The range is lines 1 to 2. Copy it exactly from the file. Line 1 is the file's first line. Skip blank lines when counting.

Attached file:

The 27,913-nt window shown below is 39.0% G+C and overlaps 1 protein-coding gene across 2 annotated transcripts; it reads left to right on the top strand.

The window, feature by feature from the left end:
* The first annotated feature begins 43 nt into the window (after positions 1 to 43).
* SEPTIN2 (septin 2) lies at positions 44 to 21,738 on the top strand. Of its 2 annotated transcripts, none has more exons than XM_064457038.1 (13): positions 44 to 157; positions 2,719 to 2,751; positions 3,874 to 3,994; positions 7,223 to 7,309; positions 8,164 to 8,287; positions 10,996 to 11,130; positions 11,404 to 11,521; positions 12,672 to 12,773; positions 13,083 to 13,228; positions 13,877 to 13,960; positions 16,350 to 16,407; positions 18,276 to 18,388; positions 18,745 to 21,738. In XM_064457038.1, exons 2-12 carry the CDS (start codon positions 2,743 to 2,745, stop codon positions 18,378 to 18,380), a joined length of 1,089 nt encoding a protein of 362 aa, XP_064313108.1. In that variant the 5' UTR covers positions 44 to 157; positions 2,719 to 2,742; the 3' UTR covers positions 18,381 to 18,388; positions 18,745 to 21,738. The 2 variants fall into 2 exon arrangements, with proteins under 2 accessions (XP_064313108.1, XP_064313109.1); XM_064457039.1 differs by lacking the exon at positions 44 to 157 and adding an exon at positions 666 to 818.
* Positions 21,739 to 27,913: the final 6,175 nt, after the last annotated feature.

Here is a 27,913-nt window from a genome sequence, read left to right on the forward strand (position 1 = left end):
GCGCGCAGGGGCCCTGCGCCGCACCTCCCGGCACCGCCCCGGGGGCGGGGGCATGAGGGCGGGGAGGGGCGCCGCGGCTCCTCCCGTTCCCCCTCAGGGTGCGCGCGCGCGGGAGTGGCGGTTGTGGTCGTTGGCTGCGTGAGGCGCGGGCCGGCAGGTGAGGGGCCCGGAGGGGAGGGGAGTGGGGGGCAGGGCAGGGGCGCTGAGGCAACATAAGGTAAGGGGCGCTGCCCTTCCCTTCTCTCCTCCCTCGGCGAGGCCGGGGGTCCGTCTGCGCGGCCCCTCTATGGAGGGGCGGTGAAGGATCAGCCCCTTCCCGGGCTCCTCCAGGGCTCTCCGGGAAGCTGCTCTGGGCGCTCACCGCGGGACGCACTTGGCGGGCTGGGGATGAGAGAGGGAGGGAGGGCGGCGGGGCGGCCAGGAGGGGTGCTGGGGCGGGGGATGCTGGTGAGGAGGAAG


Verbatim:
The 27,913-nt window shown below is 39.0% G+C and overlaps 1 protein-coding gene across 2 annotated transcripts; it reads left to right on the top strand.

The window, feature by feature from the left end: